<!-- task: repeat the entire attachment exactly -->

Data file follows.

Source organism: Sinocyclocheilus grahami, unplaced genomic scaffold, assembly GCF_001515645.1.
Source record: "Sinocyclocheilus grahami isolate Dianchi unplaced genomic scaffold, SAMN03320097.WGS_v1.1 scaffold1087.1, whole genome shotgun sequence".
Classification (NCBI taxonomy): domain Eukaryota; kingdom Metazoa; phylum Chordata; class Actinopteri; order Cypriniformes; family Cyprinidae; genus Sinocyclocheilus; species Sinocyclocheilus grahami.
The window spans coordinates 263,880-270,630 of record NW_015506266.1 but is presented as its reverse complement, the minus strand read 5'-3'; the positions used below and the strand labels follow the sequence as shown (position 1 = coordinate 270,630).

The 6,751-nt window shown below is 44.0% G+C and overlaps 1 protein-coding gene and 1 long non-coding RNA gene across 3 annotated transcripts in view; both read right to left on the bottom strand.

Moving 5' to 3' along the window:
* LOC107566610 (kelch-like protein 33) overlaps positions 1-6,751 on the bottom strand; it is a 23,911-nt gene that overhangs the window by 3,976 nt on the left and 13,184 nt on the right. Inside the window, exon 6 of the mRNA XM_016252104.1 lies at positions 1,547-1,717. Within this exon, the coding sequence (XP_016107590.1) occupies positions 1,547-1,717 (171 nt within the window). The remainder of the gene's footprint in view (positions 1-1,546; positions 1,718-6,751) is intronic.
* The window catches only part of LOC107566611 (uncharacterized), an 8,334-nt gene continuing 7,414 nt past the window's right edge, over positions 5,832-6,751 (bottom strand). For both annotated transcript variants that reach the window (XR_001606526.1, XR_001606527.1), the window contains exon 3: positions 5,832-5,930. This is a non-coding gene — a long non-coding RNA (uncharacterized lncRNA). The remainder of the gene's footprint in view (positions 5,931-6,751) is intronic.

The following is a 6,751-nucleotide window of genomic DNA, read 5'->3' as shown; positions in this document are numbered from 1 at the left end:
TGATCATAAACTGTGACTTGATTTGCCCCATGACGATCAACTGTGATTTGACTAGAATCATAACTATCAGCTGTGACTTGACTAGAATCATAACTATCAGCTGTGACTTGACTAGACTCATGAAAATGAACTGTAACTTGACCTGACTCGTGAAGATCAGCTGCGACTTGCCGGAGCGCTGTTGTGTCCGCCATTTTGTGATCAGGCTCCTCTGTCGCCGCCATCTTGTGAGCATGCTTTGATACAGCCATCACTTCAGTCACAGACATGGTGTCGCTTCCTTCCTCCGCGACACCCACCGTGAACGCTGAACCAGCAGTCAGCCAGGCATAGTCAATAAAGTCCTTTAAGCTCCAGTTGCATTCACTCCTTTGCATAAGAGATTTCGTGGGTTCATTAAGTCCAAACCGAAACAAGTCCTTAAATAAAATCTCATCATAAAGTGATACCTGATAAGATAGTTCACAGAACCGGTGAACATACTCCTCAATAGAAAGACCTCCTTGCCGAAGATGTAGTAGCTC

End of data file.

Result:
Source organism: Sinocyclocheilus grahami, unplaced genomic scaffold, assembly GCF_001515645.1.
Source record: "Sinocyclocheilus grahami isolate Dianchi unplaced genomic scaffold, SAMN03320097.WGS_v1.1 scaffold1087.1, whole genome shotgun sequence".
Classification (NCBI taxonomy): domain Eukaryota; kingdom Metazoa; phylum Chordata; class Actinopteri; order Cypriniformes; family Cyprinidae; genus Sinocyclocheilus; species Sinocyclocheilus grahami.
The window spans coordinates 263,880-270,630 of record NW_015506266.1 but is presented as its reverse complement, the minus strand read 5'-3'; the positions used below and the strand labels follow the sequence as shown (position 1 = coordinate 270,630).

The 6,751-nt window shown below is 44.0% G+C and overlaps 1 protein-coding gene and 1 long non-coding RNA gene across 3 annotated transcripts in view; both read right to left on the bottom strand.

Moving 5' to 3' along the window:
* LOC107566610 (kelch-like protein 33) overlaps positions 1-6,751 on the bottom strand; it is a 23,911-nt gene that overhangs the window by 3,976 nt on the left and 13,184 nt on the right. Inside the window, exon 6 of the mRNA XM_016252104.1 lies at positions 1,547-1,717. Within this exon, the coding sequence (XP_016107590.1) occupies positions 1,547-1,717 (171 nt within the window). The remainder of the gene's footprint in view (positions 1-1,546; positions 1,718-6,751) is intronic.
* The window catches only part of LOC107566611 (uncharacterized), an 8,334-nt gene continuing 7,414 nt past the window's right edge, over positions 5,832-6,751 (bottom strand). For both annotated transcript variants that reach the window (XR_001606526.1, XR_001606527.1), the window contains exon 3: positions 5,832-5,930. This is a non-coding gene — a long non-coding RNA (uncharacterized lncRNA). The remainder of the gene's footprint in view (positions 5,931-6,751) is intronic.

The following is a 6,751-nucleotide window of genomic DNA, read 5'->3' as shown; positions in this document are numbered from 1 at the left end:
TGATCATAAACTGTGACTTGATTTGCCCCATGACGATCAACTGTGATTTGACTAGAATCATAACTATCAGCTGTGACTTGACTAGAATCATAACTATCAGCTGTGACTTGACTAGACTCATGAAAATGAACTGTAACTTGACCTGACTCGTGAAGATCAGCTGCGACTTGCCGGAGCGCTGTTGTGTCCGCCATTTTGTGATCAGGCTCCTCTGTCGCCGCCATCTTGTGAGCATGCTTTGATACAGCCATCACTTCAGTCACAGACATGGTGTCGCTTCCTTCCTCCGCGACACCCACCGTGAACGCTGAACCAGCAGTCAGCCAGGCATAGTCAATAAAGTCCTTTAAGCTCCAGTTGCATTCACTCCTTTGCATAAGAGATTTCGTGGGTTCATTAAGTCCAAACCGAAACAAGTCCTTAAATAAAATCTCATCATAAAGTGATACCTGATAAGATAGTTCACAGAACCGGTGAACATACTCCTCAATAGAAAGACCTCCTTGCCGAAGATGTAGTAGCTC